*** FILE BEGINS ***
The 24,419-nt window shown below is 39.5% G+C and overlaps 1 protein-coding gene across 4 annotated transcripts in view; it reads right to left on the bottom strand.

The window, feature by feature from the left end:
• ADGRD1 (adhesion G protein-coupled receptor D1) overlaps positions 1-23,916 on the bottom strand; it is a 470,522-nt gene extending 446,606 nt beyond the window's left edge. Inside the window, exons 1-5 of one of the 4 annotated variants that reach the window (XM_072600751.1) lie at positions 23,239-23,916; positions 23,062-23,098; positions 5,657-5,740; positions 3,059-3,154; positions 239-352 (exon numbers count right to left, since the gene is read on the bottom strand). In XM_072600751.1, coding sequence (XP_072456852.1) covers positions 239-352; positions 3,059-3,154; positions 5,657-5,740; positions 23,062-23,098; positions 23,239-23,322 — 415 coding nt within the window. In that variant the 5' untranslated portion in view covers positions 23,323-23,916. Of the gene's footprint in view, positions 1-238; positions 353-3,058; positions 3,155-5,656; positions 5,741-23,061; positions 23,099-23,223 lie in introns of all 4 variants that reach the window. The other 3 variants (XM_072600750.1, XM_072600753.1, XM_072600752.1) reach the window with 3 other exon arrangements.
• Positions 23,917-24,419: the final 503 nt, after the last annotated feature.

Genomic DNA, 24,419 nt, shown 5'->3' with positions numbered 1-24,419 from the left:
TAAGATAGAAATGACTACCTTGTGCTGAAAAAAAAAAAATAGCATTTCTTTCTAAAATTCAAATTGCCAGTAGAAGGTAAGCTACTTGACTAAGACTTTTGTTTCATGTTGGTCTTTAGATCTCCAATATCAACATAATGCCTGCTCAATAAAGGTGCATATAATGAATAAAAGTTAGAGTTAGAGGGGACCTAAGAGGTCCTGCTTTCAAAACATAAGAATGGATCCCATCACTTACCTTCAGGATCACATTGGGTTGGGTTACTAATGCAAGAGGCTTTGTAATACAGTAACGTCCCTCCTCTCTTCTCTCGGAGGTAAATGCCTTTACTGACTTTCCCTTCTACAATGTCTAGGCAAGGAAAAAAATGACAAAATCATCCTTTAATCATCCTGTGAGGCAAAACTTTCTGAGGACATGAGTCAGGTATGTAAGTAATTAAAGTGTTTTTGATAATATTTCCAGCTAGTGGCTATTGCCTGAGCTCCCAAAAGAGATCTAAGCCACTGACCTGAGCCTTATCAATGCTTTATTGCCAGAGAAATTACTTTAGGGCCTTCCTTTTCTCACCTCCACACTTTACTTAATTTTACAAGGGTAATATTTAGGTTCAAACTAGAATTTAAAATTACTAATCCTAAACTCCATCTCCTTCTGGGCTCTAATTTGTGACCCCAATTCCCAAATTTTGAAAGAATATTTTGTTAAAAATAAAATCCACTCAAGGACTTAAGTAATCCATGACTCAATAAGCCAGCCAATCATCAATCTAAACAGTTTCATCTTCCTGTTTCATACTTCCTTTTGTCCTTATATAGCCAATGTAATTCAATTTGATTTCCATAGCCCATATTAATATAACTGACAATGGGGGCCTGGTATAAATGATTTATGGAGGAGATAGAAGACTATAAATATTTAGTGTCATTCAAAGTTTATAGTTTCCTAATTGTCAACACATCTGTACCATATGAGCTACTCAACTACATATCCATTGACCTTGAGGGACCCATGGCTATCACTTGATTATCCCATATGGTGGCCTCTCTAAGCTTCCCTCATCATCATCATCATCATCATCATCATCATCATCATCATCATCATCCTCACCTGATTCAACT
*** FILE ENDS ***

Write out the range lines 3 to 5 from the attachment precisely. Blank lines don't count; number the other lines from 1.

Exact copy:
• ADGRD1 (adhesion G protein-coupled receptor D1) overlaps positions 1-23,916 on the bottom strand; it is a 470,522-nt gene extending 446,606 nt beyond the window's left edge. Inside the window, exons 1-5 of one of the 4 annotated variants that reach the window (XM_072600751.1) lie at positions 23,239-23,916; positions 23,062-23,098; positions 5,657-5,740; positions 3,059-3,154; positions 239-352 (exon numbers count right to left, since the gene is read on the bottom strand). In XM_072600751.1, coding sequence (XP_072456852.1) covers positions 239-352; positions 3,059-3,154; positions 5,657-5,740; positions 23,062-23,098; positions 23,239-23,322 — 415 coding nt within the window. In that variant the 5' untranslated portion in view covers positions 23,323-23,916. Of the gene's footprint in view, positions 1-238; positions 353-3,058; positions 3,155-5,656; positions 5,741-23,061; positions 23,099-23,223 lie in introns of all 4 variants that reach the window. The other 3 variants (XM_072600750.1, XM_072600753.1, XM_072600752.1) reach the window with 3 other exon arrangements.
• Positions 23,917-24,419: the final 503 nt, after the last annotated feature.

Genomic DNA, 24,419 nt, shown 5'->3' with positions numbered 1-24,419 from the left: